This image is not available for purchase in your country.

Bacterial synthesis of human haemoglobin

Bacterial synthesis of human haemoglobin

M530/0220

Rights Managed

This image is not available for purchase in your country.

Please contact your Account Manager if you have any query.

Credit

DAVID PARKER / SCIENCE PHOTO LIBRARY DAVID PARKER / SCIENCE PHOTO LIBRARY

Caption

Synthesis of human haemoglobin for use as a blood substitute using recombinant DNA techniques. Scientists at the U.K. Medical Research Council (MRC) Laboratory of Molecular Biology, Cambridge, and Somatogen Inc., in the U.S. have produced a synthetic haemoglobin, the oxygen-carrying molecule in blood, using genetic engineering techniques on the bacterium E. coli. The bottle at left (NC alpha) contains bacterial cells producing haemoglobin (red colour) whilst the one at right (TG-1) shows no presence of haemoglobin. The need to develop a blood substitute has arisen because of concern over contamination of stocks by pathogens such as HIV, the virus causing AIDS. Renal toxicity due to dissociation into dimers, overcome by expressing alpha chain as a fused dimer; assembly with 2 beta chains into stable dimers.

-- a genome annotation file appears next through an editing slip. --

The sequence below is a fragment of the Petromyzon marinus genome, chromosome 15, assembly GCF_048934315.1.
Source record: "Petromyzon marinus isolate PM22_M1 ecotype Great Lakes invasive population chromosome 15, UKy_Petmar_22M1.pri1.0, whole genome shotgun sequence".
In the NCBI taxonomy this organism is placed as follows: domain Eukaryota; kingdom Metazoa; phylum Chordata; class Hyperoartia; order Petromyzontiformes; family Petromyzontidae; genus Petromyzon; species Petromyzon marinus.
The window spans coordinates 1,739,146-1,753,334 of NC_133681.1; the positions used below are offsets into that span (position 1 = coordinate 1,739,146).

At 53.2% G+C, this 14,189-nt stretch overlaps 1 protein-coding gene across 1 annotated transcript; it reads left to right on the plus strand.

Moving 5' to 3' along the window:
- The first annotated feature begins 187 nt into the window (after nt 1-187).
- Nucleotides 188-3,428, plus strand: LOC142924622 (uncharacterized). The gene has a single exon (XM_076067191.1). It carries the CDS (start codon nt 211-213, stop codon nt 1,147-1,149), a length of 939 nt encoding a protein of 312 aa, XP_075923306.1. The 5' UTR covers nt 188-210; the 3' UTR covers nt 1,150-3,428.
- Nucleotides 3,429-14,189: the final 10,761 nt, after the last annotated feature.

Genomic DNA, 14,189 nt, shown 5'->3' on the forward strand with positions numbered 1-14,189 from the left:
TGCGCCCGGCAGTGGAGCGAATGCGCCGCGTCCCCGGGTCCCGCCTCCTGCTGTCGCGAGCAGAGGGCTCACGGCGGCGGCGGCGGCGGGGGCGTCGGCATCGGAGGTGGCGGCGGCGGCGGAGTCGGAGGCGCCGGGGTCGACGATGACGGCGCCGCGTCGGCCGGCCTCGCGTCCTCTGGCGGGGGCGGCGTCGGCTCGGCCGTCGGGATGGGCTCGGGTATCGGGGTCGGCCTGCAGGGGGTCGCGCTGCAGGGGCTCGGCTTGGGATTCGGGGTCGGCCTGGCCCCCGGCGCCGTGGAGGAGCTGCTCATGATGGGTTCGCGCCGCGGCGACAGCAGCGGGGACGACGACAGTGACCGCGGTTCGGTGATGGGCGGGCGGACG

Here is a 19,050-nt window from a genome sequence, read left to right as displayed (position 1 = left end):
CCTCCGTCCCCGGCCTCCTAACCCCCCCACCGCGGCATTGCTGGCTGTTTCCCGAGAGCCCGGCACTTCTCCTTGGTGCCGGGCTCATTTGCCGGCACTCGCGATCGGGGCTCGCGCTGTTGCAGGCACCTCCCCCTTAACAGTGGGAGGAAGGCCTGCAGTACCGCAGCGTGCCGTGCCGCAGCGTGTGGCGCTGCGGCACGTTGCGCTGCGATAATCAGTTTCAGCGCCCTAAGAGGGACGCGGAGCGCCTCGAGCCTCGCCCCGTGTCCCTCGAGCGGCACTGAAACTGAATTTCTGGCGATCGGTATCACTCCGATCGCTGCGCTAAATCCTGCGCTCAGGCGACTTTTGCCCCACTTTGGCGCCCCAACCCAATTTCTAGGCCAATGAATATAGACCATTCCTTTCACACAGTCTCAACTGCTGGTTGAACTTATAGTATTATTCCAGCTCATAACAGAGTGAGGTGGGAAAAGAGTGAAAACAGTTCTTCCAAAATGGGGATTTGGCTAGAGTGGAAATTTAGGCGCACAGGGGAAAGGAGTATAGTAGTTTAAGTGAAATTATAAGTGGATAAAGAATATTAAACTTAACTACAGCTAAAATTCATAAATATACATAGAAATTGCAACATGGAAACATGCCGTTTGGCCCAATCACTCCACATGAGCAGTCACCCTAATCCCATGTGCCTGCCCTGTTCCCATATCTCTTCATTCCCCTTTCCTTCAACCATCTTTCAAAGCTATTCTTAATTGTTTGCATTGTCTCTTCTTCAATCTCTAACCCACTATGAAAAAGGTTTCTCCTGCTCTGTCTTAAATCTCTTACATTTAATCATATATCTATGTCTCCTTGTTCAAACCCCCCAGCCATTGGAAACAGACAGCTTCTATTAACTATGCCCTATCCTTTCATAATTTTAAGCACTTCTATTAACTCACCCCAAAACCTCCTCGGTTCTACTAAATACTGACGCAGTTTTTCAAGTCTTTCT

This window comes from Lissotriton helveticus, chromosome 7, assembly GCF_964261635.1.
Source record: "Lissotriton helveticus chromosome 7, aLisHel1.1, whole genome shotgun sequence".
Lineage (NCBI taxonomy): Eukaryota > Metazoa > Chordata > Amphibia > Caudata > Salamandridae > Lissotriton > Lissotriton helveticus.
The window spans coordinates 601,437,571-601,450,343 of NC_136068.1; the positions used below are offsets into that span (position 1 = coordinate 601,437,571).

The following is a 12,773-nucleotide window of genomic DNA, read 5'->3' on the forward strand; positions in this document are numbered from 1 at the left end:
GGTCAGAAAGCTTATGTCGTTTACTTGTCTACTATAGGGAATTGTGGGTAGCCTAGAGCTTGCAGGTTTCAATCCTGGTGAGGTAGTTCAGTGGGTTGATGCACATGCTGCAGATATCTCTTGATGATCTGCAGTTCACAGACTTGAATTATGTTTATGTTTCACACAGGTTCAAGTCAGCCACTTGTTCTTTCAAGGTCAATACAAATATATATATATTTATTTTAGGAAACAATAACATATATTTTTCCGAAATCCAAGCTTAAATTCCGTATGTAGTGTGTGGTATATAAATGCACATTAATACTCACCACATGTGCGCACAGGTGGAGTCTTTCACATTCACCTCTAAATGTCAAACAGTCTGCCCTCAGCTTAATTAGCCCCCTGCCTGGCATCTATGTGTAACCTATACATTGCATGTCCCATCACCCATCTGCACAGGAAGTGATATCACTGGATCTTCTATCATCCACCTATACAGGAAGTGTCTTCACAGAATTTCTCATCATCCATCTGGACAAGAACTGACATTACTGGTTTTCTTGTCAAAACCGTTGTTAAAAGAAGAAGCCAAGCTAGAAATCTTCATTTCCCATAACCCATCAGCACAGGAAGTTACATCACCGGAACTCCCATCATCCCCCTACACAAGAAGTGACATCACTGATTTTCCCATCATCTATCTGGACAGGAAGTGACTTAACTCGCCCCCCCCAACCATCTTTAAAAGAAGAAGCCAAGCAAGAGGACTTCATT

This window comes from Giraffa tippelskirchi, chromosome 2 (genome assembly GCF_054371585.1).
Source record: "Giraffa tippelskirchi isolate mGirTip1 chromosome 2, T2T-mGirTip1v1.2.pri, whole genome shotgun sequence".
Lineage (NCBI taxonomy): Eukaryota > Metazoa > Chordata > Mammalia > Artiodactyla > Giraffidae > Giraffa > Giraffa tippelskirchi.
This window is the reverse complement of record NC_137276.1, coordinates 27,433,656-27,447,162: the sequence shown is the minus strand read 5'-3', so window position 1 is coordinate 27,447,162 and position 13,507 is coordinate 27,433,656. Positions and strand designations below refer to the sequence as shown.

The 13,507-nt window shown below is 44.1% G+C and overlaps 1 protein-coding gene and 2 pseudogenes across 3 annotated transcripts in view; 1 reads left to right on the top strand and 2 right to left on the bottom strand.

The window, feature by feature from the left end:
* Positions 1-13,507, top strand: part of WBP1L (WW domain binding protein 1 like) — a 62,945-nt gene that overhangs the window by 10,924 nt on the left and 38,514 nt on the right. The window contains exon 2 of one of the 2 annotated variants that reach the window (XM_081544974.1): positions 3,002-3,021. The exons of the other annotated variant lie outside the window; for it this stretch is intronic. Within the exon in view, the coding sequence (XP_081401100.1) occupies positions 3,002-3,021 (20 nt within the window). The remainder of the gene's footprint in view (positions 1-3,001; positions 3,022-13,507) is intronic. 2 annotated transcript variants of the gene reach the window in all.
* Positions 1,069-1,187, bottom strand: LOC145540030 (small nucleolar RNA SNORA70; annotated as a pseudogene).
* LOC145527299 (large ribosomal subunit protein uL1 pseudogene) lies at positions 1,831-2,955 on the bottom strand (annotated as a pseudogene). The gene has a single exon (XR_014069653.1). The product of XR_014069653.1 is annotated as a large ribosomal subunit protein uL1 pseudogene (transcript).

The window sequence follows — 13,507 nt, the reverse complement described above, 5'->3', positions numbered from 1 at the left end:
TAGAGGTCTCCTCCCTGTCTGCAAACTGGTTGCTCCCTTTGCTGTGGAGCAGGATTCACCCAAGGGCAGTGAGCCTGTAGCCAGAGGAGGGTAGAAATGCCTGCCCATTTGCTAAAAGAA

Release details

Model release not required. Property release not required.

 {{ i.shot_duration ? i.shot_duration + ' ' : '' }}{{ i.shot_uhd ? '4K ' : i.hires ? 'HD ' : '' }}{{ i.spl_number }} R{{ i.license }}

  • Add to board
  • Similar {{ mediaType(i) }}